I understand your dilemma here. If you replace a component and then recharge the system with refrigerant and it slowly leaks out, you will have three choices: go to an AC shop to recover the remaining refrigerant (the best solution, but costs money), wait for the remaining refrigerant to leak out (could be a long time), or intentionally dump the remaining refrigerant into the atmosphere (an environmental no-no). This same issue is what got me to start looking for a used R134A refrigerant recovery machine. I found a used Snap-on ECO 134 A for $650. It came with a new 30 lb tank full of R134A and a 20 lb recovery tank, lots of AC parts, seals, gaskets, tools, etc. This particular machine recovers, filters, and recharges refrigerant. It has a very accurate digital scale that measures refrigerant in ounces for recovery and recharging purposes. It is capable of collecting and releasing non-condensable gases and has an oil separator. It also comes with a vacuum pump for removing non-condensable gases, moisture, and for performing the leak test. When I was looking for a recovery machine I actually ran across two of this specific model Snap-on machine - the second one went for $250 (it had no extras). So, there are good used recovery machines out there and they cost a lot less than I expected. For me the refrigerant recovery machine has given me peace of mind because I now do not have to worry about the high cost of repairs and I can keep all of my vehicles charged with the proper amount of refrigerant at the beginning of each summer season. - John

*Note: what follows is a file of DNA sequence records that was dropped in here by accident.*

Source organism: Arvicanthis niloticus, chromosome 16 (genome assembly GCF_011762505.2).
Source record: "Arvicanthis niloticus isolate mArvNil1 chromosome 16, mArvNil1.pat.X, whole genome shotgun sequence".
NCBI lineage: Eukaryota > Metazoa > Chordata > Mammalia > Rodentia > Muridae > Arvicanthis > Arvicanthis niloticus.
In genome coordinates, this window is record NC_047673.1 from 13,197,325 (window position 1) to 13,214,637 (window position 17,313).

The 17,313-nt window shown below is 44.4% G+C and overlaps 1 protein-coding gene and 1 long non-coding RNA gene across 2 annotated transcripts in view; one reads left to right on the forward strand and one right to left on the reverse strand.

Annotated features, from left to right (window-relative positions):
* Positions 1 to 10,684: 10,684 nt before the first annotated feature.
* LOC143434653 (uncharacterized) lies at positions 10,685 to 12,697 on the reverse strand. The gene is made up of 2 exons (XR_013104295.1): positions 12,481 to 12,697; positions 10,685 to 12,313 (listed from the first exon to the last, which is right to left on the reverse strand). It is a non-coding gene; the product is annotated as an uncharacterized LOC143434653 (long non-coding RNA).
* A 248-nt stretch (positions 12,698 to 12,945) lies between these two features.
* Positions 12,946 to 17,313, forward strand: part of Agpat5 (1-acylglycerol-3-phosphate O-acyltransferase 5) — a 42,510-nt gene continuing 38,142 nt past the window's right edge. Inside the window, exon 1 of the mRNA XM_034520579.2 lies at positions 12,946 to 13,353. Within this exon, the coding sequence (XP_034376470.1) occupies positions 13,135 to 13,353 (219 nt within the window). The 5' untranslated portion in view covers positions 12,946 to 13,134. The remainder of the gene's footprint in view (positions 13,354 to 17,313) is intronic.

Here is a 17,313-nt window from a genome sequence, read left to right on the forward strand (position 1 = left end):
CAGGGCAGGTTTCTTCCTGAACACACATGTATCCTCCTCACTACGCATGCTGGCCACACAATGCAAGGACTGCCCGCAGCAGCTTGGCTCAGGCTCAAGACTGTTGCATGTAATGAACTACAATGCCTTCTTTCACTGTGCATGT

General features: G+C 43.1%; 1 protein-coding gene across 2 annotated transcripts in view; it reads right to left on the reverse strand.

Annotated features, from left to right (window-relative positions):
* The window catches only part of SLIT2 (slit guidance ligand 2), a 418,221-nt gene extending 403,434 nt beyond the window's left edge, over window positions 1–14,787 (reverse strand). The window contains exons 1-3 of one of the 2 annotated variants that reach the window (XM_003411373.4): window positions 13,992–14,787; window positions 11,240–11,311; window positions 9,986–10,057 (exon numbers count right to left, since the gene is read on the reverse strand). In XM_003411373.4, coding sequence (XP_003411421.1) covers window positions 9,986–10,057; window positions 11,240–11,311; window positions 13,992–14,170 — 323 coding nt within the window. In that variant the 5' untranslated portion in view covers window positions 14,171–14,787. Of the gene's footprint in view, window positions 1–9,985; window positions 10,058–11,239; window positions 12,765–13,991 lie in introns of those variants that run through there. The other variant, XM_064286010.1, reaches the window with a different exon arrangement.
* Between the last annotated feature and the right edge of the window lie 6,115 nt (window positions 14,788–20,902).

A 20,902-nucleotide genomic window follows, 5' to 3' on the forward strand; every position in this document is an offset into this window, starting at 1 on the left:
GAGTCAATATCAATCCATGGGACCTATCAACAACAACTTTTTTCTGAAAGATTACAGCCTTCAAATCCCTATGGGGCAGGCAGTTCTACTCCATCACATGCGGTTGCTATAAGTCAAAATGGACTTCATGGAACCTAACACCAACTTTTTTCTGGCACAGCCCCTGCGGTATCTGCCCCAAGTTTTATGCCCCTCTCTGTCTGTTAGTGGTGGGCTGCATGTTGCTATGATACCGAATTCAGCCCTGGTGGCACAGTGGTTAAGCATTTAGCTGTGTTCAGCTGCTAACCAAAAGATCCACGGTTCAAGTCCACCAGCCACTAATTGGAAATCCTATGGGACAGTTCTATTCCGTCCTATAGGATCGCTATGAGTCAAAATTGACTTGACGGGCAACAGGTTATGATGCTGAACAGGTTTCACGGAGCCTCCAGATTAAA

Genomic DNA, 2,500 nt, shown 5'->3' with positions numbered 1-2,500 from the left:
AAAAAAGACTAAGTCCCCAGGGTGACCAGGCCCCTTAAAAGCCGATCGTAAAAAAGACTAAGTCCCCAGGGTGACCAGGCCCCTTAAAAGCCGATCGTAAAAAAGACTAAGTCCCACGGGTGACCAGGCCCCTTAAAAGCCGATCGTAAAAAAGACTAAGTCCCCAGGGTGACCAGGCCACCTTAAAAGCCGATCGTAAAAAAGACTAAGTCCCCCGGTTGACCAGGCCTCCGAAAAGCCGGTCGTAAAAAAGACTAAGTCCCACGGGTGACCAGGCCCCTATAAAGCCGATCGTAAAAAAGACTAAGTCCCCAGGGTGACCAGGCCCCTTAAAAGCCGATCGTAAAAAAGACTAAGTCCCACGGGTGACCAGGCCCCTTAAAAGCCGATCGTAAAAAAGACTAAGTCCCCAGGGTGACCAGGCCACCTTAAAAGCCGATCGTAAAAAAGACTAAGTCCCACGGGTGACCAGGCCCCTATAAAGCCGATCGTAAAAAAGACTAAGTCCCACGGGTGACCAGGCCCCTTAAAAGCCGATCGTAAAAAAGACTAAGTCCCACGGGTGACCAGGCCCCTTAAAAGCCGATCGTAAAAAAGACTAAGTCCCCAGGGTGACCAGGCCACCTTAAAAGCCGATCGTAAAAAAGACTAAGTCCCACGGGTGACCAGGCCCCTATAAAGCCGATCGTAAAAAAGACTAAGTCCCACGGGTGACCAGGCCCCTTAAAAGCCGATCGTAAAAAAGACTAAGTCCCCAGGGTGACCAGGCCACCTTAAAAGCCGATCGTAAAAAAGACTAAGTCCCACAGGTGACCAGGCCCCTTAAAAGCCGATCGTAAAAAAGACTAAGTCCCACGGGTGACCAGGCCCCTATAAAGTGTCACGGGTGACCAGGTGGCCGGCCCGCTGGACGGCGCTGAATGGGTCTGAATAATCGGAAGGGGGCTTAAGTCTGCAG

8. A/C leaking